Knochenblumen welken nicht [literally: Bone Flowers Don’t Wilt] is the first novel by Eleanor Bardilac. It has not been translated to English (yet).
Finished on: 2.10.2022
Aurelia has a secret that is kept by her and her family: she has magic, something that is frowned upon in good society, to put it mildly. For years, Aurelia hasn’t been allowed to go out and has been drugged to keep her magic subdued. But now she became witness to a murder in her home, and her secret is uncovered. Officially registered at the magicstry, she is assigned as an apprentice to necromancer Marius. Marius is not a native to Vhindona, and he is not happy about how magical people are treated here. He is even less happy about having a student, but somehow Aurelia and Marius grow to like each other. Things could be good – if it wasn’t for the murder, part of series, that is still unsolved.
Knochenblumen welken nicht is an excellent read. It was particularly exciting for me that it is set in a (fantastic) version of Vienna, but I also really liked the characters. A wonderful discovery of fantasy made in Austria.
Knochenblumen welken nicht is a very fine read. Bardilac’s writing is fluid, and her characters are vivid. The central two – Aurelia and Marius – in all of their difference are a great pair, and I enjoyed both their separate developments, and the development of their relationship with each other. Aurelia slowly coming out of her drugged haze to realize that her ideas about magic are very wrong. Marius, stuck on a long set path, coming to a bit of forgiveness for himself in taking care of Aurelia.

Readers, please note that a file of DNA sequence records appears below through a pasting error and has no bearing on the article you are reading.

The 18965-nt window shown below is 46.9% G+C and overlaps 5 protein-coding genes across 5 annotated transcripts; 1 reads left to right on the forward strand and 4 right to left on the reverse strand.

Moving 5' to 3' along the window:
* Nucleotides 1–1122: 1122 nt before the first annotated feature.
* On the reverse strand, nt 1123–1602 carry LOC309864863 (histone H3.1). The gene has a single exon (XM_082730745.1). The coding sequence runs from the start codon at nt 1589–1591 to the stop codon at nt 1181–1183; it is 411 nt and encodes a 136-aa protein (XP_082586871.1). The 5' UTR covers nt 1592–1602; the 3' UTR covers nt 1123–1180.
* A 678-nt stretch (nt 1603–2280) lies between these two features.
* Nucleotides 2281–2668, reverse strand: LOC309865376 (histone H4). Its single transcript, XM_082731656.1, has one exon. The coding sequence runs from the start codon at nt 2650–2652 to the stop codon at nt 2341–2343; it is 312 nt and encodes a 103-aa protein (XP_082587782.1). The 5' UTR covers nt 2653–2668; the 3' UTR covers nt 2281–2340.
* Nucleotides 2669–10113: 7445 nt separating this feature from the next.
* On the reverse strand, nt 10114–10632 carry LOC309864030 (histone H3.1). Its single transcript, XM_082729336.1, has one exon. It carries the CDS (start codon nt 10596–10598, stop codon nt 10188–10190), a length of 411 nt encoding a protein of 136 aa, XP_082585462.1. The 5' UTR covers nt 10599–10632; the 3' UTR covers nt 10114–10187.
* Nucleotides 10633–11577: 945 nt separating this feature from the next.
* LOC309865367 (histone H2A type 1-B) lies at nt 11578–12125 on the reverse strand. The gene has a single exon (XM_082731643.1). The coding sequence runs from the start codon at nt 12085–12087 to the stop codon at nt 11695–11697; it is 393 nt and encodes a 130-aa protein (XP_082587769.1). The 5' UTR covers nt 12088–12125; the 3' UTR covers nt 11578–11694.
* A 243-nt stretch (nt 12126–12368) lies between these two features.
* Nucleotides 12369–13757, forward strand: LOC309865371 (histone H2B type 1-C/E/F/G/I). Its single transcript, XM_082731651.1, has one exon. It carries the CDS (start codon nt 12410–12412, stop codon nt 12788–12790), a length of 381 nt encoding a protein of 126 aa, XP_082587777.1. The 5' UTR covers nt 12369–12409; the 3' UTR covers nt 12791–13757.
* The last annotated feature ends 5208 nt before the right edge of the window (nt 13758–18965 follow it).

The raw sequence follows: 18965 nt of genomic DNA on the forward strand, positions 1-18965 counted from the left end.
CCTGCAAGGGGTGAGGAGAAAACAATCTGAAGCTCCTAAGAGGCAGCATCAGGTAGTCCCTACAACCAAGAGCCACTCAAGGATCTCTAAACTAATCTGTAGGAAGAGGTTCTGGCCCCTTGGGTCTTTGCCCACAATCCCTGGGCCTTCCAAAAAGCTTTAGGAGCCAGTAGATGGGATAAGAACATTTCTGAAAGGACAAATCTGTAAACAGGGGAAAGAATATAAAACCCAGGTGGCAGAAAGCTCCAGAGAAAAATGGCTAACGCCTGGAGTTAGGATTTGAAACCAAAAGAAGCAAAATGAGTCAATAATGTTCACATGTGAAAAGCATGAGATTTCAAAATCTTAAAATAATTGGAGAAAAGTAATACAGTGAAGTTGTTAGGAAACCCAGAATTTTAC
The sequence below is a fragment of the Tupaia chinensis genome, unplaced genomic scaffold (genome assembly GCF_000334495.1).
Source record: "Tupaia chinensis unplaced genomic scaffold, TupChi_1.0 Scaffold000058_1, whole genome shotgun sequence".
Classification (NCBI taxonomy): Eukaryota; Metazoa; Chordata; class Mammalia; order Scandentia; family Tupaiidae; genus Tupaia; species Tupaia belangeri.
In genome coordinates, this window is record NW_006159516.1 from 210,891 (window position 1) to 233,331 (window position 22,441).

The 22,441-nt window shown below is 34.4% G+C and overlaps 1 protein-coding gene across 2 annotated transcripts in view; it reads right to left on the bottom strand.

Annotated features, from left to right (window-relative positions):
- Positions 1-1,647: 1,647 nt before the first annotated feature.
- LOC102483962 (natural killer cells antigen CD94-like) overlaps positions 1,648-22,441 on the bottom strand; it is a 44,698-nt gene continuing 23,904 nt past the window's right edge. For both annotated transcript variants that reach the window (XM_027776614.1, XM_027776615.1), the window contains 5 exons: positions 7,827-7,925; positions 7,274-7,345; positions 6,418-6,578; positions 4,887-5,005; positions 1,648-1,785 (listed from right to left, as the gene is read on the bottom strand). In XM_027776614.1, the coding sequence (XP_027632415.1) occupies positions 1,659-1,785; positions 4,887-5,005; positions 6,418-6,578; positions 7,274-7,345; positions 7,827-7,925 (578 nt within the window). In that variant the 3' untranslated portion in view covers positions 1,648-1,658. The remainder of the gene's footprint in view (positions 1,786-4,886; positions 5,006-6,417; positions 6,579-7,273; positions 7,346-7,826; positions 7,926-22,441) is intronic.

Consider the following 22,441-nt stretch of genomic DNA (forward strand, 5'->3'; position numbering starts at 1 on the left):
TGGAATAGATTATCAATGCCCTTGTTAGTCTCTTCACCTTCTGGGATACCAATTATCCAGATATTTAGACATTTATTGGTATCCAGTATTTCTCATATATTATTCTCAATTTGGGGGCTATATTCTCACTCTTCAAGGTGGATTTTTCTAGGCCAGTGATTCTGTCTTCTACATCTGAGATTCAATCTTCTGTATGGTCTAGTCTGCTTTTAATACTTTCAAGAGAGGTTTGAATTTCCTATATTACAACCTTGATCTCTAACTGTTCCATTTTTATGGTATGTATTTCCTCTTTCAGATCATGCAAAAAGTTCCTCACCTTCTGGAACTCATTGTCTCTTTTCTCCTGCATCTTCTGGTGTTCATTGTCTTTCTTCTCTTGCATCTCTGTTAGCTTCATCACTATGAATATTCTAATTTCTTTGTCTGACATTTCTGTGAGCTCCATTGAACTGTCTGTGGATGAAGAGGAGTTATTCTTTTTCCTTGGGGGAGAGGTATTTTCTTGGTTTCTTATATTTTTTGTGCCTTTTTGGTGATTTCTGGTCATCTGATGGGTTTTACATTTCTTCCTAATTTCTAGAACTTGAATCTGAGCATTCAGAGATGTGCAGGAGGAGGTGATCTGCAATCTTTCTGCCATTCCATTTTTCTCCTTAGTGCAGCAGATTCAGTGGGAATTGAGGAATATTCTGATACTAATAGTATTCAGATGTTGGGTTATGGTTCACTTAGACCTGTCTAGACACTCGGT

But I also really liked the supporting cast of characters and the detailed world that Bardilac conjures up in her novel. The political system is intricate, but also always contrasted with the way things are handled in the country Marius is from. This doesn’t only concern magic, but also sexual orientation, or gender.
I generally loved how diverse the cast of characters is here: Marius is a gay man of color, who has an asexual romantic relationship with another man. There are both a non-binary and a trans character. And you can tell that Bardilac took care to accurately reflect and sensitively describe them and their identities.
The biggest criticism of the book is probably that it forgets that it actually has a plot involving murders around the middle. I can’t say that I minded this much – I was much more interested in exploring the world alongside Aurelia than in the murders themselves (crime just isn’t my genre), but it will probably not work for everybody that way.
But other than that, I really have no great complaints about this. The book ends openly enough for sequels, but also closed enough to be satisfying. Whether there will be sequels to this or not, I will definitely look forward to what Bardilac writes next.
Summarizing: fantasy how I like it.